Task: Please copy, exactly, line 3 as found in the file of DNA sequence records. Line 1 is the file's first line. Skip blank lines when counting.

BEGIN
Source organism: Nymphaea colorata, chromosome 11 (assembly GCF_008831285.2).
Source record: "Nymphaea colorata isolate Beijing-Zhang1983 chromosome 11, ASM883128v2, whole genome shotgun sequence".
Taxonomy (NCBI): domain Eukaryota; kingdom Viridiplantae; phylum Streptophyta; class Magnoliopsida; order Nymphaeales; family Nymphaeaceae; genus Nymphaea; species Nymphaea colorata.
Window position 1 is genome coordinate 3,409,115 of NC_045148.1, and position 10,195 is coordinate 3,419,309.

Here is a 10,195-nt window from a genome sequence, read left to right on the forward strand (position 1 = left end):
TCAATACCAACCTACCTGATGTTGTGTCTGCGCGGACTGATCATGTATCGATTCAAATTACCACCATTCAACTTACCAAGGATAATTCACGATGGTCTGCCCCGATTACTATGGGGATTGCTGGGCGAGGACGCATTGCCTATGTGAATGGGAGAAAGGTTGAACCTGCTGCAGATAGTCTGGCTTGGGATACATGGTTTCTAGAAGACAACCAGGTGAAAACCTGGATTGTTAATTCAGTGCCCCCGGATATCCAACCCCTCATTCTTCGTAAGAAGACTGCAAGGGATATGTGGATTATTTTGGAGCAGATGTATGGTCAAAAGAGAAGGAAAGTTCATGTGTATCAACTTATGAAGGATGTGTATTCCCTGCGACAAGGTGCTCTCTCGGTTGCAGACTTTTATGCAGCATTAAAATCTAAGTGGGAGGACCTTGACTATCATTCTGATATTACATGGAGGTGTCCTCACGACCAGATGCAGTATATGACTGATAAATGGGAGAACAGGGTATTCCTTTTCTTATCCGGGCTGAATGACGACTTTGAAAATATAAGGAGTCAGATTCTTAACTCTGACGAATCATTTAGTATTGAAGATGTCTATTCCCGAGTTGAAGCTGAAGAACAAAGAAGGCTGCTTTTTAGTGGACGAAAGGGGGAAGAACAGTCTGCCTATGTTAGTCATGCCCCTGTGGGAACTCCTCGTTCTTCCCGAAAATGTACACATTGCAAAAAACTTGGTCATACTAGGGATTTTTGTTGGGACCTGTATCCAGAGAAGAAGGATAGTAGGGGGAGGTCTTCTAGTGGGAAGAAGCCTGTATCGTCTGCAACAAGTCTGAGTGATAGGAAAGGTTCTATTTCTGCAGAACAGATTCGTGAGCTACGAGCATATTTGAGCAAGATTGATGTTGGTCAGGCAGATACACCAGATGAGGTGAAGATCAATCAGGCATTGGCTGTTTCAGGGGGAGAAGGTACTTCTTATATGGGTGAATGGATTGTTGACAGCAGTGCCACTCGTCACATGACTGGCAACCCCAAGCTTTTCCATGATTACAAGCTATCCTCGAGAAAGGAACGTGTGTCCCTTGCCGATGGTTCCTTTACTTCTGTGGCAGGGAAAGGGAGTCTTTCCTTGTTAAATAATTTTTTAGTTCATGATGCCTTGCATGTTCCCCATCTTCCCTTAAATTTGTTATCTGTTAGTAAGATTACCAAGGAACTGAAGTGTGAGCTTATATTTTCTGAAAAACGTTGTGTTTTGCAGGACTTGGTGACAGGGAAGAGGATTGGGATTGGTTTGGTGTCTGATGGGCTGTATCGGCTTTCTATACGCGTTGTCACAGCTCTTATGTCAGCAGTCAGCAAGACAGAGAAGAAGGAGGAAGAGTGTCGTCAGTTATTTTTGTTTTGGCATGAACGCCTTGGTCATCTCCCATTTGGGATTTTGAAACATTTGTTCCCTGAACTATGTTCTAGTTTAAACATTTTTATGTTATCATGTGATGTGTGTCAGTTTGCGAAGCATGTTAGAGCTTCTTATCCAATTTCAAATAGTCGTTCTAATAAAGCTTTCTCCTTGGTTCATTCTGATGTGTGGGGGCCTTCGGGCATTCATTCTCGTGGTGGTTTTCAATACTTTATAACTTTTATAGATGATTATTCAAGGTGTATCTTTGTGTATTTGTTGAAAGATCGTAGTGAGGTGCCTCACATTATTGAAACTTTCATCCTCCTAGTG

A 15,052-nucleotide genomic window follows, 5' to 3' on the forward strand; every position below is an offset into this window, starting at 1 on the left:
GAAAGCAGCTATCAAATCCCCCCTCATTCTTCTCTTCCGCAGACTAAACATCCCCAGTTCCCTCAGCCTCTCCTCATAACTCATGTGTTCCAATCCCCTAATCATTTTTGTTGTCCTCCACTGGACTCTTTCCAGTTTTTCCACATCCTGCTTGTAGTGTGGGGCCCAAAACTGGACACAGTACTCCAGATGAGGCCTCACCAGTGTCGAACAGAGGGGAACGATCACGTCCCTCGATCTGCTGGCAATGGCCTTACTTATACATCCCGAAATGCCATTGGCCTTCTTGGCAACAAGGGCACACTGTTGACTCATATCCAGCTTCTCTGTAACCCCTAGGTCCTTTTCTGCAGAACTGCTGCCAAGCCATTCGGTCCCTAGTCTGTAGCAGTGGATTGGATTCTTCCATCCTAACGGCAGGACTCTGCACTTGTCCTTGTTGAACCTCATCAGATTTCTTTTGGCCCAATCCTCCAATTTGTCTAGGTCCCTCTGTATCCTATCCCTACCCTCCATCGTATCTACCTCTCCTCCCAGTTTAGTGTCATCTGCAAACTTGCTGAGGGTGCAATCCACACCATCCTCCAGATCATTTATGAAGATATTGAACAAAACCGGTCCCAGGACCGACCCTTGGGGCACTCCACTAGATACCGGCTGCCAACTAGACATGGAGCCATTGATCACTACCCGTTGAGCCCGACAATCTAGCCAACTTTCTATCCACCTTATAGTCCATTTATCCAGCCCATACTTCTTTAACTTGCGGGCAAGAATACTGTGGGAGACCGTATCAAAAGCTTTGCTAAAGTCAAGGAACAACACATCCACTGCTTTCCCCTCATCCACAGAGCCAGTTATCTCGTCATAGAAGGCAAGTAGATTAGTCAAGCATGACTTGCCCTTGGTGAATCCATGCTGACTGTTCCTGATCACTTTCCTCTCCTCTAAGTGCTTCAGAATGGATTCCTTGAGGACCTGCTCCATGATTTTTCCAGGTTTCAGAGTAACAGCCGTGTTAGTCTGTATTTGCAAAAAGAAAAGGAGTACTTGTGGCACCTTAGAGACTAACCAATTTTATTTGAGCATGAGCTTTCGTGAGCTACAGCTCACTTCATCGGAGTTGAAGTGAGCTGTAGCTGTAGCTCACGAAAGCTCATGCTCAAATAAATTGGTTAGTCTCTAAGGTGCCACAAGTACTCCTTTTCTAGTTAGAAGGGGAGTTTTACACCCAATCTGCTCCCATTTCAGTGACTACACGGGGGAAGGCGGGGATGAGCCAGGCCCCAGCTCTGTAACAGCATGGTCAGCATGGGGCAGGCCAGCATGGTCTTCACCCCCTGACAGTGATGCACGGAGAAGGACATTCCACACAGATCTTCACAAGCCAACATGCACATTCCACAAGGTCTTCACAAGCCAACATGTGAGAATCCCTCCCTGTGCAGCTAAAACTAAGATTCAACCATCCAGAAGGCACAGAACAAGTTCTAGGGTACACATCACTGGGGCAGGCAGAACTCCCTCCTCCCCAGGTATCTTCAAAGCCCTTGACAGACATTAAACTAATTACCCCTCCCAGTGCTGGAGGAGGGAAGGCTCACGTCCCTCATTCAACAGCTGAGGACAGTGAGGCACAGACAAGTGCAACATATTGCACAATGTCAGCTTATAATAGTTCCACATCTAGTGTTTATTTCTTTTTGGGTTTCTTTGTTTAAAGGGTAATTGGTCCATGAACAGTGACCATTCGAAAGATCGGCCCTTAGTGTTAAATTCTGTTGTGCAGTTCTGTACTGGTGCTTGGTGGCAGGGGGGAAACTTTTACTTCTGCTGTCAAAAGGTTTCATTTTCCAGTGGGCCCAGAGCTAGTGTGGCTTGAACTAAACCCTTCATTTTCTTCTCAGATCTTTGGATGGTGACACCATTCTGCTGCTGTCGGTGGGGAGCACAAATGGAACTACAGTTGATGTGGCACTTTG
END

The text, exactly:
Taxonomy (NCBI): domain Eukaryota; kingdom Viridiplantae; phylum Streptophyta; class Magnoliopsida; order Nymphaeales; family Nymphaeaceae; genus Nymphaea; species Nymphaea colorata.